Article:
This simple strategy is in common use for several reasons:
- It’s a typical default setting to advertise metric 0.
- Carrying traffic for longer on a network is costly as it uses link bandwidth on every link it traverses, so it may be preferable to shift traffic off one’s network as early as possible, even though this may not be the optimal path in terms of latency or bandwidth/congestion. Accordingly, a network receiving your MEDs may choose to dishonor MED altogether and reset your MED to 0.
Think about the MED you are sending. How do you want the receiving network to treat its egress traffic: prefer one peering over another, follow your IGP metrics, or find the nearest exit?
Setting MED equal to your IGP metric is a good starting point if you are unsure. It can generally be changed without tearing down BGP sessions, so it’s possible to experiment to find the best tuning state with minimal risk.
Also consider received BGP route MEDs — how will you treat them? Will you honor the MED received, or set a policy to rewrite all MEDs to zero? Think about whether you want to shed traffic at the nearest exit or route traffic according to received MEDs.
Let’s look at Junos configuration examples for setting outbound MEDs in your export policy; see the comments in the code block for use cases:
For MEDs received inbound, the Junos default is to honor them unless otherwise specified. If you wish to override inbound MEDs and set them to 0, i.e., implement hot-potato routing in your import policy, you can do this:
Here’s the command to view the MED of a received route:
Here’s how to view the MED of an advertised route:
Which MEDs you advertise and how you treat MEDs you receive affect routing decisions and therefore traffic flow in the receive direction of the advertiser and transmit direction of the receiver.
It is best practice to advertise MED = IGP and honor all received MEDs. As explained above, some networks will choose to ignore your IGP MED; the best you can do is advertise the information you wish for them to use.
Some networks choose to advertise MED = 0 from every session, and this is a reasonable position to take as well.
While many networks follow the practice of honoring BGP MED (a.k.a. cold-potato routing), you will find that many networks ignore MED altogether, giving them a simplistic policy that can ease troubleshooting (every route follows the nearest exit from both perspectives, a.k.a hot potato routing). This can sometimes result in lower operating costs, for example, where capacity planning ensures that bandwidth is not a concern and where latency is less of a concern than consistent policy configuration and behavior. In this consideration, the skill of your support staff might be a factor.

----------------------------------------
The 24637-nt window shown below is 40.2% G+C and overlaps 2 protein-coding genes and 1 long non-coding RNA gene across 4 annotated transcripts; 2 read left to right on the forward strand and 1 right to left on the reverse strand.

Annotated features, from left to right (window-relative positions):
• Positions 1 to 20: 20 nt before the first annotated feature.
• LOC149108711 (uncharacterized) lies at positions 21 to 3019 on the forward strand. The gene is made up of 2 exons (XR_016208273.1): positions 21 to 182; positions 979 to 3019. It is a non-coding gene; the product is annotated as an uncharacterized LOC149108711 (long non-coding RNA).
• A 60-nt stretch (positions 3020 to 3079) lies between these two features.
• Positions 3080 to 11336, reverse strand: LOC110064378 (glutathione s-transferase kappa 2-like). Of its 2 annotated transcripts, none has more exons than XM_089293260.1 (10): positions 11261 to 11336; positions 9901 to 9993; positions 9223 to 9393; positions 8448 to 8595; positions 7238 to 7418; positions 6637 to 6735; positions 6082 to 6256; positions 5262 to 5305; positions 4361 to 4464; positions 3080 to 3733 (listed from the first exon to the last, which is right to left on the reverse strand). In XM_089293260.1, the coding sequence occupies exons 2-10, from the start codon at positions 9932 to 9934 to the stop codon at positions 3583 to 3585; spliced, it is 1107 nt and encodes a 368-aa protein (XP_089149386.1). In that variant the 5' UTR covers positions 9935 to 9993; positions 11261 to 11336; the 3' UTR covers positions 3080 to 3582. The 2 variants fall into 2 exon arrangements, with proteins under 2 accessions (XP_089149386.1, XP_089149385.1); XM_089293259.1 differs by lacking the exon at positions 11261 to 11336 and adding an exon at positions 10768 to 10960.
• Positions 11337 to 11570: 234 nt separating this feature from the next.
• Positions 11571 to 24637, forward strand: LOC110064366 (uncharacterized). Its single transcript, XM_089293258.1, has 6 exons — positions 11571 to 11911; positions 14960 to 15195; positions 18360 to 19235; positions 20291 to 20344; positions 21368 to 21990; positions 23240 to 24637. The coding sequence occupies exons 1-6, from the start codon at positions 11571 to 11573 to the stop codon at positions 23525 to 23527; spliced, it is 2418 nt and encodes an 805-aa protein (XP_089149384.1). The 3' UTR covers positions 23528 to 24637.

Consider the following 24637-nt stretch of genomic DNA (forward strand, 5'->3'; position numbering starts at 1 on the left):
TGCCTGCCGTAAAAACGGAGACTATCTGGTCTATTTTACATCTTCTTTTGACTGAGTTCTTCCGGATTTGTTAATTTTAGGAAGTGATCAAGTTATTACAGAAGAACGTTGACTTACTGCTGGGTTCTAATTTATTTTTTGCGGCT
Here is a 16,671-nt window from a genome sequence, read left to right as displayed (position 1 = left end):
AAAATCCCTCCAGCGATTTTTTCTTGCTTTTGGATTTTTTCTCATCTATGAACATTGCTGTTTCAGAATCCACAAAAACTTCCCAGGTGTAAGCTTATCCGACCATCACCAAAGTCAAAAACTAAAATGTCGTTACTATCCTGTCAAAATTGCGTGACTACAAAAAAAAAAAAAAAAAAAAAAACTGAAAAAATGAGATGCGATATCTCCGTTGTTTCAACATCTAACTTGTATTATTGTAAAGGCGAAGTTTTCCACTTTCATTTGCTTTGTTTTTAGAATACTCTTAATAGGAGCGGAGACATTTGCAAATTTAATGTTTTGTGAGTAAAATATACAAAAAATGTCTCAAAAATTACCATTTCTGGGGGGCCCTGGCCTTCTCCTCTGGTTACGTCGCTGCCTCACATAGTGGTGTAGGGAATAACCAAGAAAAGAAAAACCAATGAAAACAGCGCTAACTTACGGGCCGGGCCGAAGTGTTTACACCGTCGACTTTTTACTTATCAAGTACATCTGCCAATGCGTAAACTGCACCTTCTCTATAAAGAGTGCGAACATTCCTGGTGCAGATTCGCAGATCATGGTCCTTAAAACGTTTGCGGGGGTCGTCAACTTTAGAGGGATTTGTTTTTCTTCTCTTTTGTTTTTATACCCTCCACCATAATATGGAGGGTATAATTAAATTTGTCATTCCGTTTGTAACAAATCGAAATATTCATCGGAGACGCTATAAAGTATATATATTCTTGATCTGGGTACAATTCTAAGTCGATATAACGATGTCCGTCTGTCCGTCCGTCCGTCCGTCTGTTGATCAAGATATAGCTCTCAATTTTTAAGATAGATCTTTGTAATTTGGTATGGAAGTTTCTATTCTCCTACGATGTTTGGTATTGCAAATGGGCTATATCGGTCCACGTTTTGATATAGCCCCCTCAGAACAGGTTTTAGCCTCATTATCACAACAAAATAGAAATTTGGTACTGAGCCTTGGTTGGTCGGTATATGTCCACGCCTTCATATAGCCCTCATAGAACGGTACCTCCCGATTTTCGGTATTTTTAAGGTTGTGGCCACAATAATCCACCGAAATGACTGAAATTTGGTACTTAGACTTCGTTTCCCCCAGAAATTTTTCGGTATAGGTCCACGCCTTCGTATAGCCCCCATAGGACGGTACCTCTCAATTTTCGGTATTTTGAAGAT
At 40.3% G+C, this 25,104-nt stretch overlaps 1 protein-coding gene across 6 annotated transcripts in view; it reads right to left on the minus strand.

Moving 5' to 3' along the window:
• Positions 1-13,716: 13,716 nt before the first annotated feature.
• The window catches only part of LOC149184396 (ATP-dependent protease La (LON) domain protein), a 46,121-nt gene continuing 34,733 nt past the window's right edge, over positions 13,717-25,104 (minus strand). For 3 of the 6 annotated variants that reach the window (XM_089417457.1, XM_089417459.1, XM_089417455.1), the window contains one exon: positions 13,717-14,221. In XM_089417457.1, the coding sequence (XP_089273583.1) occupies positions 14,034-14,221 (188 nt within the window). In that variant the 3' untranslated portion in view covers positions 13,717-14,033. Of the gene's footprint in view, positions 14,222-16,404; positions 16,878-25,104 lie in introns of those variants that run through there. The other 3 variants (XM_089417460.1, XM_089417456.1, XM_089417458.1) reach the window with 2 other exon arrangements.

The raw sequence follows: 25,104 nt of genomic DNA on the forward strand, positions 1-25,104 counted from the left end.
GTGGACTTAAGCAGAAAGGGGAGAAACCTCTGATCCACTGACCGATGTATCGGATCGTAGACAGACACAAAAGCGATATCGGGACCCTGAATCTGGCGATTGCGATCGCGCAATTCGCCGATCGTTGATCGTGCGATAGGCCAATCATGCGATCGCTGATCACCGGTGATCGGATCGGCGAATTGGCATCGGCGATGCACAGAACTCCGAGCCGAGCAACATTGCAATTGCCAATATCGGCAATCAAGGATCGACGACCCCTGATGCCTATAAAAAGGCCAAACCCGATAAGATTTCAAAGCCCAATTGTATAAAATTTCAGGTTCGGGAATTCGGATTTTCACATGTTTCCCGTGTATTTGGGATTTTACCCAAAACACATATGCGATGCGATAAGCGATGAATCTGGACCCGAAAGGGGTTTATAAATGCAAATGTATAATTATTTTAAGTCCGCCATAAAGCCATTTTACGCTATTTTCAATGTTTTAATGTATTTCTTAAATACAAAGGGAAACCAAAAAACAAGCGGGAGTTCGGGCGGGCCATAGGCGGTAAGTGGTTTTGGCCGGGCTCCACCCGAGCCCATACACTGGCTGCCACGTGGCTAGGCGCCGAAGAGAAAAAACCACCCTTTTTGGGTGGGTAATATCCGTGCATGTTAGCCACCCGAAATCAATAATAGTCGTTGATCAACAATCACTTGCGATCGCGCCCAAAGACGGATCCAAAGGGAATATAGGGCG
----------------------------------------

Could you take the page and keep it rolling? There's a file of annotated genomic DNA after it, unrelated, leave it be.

It is recommended to review traffic patterns, link bandwidth, path latencies, and staff knowledge and then consider which policies work best for your network and your peer networks. In case of doubt, advertising MED = IGP and honoring received MEDs is a great place to start.
This BGP monitoring guide provides network administrators and engineers with the technical and informational background necessary to successfully and responsibly monitor BGP in their own networks.
Learn about the six states of the BGP protocol and follow instructions with examples to learn how to configure BGP correctly.
Learn the benefits and best practices for implementing BGP multipath along with step by step configuration examples.
Learn how the BGP protocol chooses the best route for forwarding traffic, understand its use cases, and follow configuration instructions along with examples.
Learn BGP hijacking in depth, including how BGP advertisements work, how bad actors perform hijacks, and how you can detect and prevent BGP route hijacking.
Understand the unintentional causes and the repercussions of BGP resets and learn the best practices for safely executing them.
Learn the top tips, and tricks to assist you in quickly diagnosing and fixing BGP session issues using features ranging from ACLs to multihop TTL.
Understand how the BGP local preference attribute determines the preferred outbound path from the local AS by following examples and instructions.
Learn how a BGP tunnel broker is used to provide IPv6 connectivity to a network that exists in a region of the Internet that supports only IPv4.
Follow a detailed explanation of the BGP MED attributes and follow examples and instructions for correctly configuring it in your environment.